Let’s assume we already have baseline data for this goal. In this case, Tamir last took Duke to the groomer for a nail trim about a year ago. We’re also going to assume, for this example, that the only barrier we have is creating the habit: Tamir knows how to cut Duke’s nails safely and has the correct equipment, and Duke has no issues with this kind of handling.

Now let’s think about what perfect would look like (our Outcome Goal). For nail trims, we can set the “standard” at once a week. We can think of once a week in several different ways:

  • Once every week
  • Four times every month
  • Every Tuesday
  • 52 times a year
  • 100% of weeks

Consecutive trials: Goals can be measured by how many times in a row they are done.

Once a week or every Tuesday quickly becomes a binary goal again. The first time Tamir forgets, the goal is a failure — not very motivating for most of us! So we’re going to add a second level of complexity here. We want a habit over time, so let’s think about consecutive trials — that is, how many weeks in a row will Tamir need to trim Duke’s nails for us to feel confident that the habit is in place (or at least well on its way)? For simplicity let’s say four consecutive weeks. So we have:

Tamir will trim Duke’s nails once a week for four consecutive weeks.

It’s measurable, but it’s also flexible. Tamir can make it up to two weeks, miss one, and still keep trying.

X/X trials: Goals can be measured by how many times a behavior is performed out of a set number of attempts or opportunities

An even more flexible option is x/x trials:

Tamir will trim Duke’s nails four out of four weeks.

X/time: Goals can be measured by how many times a behavior is performed over a specific period of time

Four times every month (x/time) is fairly flexible, but that flexibility isn’t necessarily helpful for us with this particular goal. It allows Tamir to trim nails any day of the week, but it also allows for some weirder scenarios, for example trimming Duke’s nails once on the 2nd of the month, twice on the 20th, and again on the 31st. This kind of schedule works well for some kinds of goals (like training sessions per week) but since we need a fairly consistent stretch of time between nail trims it’s not the best for us. Opting for 52 times a year has some of the same issues, plus a very large goal (a whole year worth of nail trims) that is difficult to track (not Timely) and an awfully high bar.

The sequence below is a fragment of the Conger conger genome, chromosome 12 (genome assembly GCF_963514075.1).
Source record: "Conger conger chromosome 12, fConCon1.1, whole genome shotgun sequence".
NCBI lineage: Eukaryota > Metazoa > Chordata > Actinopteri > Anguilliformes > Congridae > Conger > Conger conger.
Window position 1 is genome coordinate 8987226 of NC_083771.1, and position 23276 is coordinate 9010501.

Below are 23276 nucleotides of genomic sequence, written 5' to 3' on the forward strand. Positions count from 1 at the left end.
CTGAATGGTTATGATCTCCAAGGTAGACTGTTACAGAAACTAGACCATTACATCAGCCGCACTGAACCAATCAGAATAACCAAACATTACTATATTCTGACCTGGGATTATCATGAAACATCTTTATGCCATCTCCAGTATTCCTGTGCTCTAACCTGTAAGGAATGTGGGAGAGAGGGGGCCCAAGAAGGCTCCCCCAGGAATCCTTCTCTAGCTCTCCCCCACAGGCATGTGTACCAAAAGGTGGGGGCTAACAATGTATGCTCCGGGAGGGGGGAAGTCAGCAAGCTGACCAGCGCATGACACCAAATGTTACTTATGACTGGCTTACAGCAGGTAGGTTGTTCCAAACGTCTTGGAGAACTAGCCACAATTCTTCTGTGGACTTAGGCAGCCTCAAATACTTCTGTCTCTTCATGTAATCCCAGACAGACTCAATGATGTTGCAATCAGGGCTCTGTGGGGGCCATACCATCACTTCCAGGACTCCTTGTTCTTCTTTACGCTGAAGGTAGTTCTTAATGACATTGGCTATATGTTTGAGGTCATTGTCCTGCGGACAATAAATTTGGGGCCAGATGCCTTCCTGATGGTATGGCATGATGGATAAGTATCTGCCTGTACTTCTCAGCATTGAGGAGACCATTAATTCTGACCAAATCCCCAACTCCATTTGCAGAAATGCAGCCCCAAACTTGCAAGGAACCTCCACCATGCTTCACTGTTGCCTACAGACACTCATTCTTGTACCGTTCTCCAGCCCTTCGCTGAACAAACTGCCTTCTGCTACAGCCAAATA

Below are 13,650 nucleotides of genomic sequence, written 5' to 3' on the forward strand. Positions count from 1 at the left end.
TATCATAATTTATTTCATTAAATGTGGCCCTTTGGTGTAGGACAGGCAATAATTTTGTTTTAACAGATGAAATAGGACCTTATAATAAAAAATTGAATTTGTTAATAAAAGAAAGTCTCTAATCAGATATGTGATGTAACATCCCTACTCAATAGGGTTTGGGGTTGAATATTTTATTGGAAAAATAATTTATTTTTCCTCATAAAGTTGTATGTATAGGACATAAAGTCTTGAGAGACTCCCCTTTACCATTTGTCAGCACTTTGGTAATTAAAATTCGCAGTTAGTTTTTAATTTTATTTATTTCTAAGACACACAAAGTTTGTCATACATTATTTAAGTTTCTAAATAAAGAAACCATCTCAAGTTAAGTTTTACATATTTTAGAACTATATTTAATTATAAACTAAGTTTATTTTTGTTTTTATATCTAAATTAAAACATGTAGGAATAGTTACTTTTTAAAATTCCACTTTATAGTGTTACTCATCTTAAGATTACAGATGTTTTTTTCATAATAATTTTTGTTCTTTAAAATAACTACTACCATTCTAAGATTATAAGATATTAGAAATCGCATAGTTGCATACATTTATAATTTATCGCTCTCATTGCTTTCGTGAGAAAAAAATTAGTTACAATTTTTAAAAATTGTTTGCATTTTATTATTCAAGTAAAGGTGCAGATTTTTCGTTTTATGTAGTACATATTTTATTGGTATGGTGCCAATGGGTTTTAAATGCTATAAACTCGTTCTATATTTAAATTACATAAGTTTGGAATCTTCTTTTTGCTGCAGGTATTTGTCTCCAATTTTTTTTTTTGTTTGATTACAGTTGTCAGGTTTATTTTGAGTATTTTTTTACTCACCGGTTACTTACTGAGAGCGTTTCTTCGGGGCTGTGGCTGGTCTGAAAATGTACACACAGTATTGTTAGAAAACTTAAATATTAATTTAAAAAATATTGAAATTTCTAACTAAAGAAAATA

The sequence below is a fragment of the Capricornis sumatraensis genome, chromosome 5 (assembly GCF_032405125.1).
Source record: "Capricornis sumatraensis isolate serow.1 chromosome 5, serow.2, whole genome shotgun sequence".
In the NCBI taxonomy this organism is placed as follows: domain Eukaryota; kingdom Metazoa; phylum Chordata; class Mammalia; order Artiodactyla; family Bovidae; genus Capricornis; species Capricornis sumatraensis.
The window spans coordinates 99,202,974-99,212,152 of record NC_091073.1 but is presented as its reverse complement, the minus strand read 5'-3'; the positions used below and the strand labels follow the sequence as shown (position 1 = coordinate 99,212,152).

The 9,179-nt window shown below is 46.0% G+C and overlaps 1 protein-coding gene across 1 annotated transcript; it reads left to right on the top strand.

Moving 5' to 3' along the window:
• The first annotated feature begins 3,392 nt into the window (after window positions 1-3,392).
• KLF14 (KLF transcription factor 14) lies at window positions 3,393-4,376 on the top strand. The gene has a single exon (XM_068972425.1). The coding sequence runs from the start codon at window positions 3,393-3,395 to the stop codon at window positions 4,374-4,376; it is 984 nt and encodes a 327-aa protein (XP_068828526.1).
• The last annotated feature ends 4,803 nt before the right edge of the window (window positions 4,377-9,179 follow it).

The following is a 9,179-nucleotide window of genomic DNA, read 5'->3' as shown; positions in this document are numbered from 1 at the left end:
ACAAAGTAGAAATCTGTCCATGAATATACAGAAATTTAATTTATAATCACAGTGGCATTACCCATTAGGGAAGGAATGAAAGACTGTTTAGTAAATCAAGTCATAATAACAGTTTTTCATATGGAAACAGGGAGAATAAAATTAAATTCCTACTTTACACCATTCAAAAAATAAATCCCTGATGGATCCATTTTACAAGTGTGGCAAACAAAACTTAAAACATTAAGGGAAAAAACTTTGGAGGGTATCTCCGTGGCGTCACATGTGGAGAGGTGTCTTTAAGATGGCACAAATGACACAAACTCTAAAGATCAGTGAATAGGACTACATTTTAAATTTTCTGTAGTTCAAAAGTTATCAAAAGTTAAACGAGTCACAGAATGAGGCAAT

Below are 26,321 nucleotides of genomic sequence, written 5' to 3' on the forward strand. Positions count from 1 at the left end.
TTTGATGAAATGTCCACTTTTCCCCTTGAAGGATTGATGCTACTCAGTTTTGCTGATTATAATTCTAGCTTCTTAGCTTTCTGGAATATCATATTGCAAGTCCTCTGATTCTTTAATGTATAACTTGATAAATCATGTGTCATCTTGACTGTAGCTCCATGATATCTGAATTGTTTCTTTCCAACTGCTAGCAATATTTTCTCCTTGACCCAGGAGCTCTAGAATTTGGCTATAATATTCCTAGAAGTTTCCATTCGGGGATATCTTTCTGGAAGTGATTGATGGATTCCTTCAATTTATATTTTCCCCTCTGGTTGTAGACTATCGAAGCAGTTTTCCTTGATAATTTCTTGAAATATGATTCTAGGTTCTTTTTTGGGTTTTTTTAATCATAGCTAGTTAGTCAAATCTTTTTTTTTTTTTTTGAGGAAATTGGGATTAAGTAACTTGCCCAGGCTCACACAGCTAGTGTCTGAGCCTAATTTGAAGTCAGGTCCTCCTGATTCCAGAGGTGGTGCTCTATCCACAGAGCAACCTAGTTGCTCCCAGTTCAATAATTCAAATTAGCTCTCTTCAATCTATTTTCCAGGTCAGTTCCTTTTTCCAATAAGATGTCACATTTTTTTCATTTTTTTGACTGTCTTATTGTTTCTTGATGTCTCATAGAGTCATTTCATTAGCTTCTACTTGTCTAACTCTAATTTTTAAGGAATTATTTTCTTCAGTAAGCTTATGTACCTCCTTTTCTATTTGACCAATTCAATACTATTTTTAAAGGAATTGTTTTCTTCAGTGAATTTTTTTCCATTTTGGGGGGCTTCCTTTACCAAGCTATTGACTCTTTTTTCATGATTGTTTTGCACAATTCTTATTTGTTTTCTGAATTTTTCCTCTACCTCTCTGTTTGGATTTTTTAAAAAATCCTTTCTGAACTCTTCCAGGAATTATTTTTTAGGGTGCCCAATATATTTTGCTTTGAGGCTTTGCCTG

Percent success: Goals can be measured by the percent of successful trials versus total trials

100% of weeks (percent success) could work well for us, but we’ll need to limit it for easier tracking — 100% of weeks in the summer, for example. There is an added level of “math” here in calculating the percentage, so don’t use this option if it turns you or your client off.

A: Attainable

Effective, motivating goals require effort but stay ATTAINABLE. If in doubt, make your goal smaller. A learner who has achieved success will still be there for a new, more challenging goal, but if the initial goal is too big (an Outcome goal rather than a TIMELY, RELEVANT Process goal), frustration and quitting are real risks.

Now we need to think about what constitutes a habit, remembering that nobody is perfect. We need to create a definition of success that is ATTAINABLE from our current baseline.

This concept is very important in crafting goals that we can stick to and actually benefit from. Having completed a solid initial assessment, we know where we are starting (baseline) and we know what perfect would look like, so we shoot for something in between. If it’s a new or difficult goal, stay closer to baseline, or modify your procedure or antecedents to create conditions for errorless learning. If your learner succeeds easily, that’s great! You can always write a new goal with higher criteria when you REEVALUATE. In this case, Tamir feels pretty confident that he can remember to trim Duke’s nails three weeks out of five, which is a huge jump up from zero. We’ll start there.

Tamir will trim Duke’s nails three out of five consecutive weeks.

Some other goals could be:

  • Ginger will select the correct scent article on 90% of trials
  • Ellis will practice the week’s training homework two times before the next class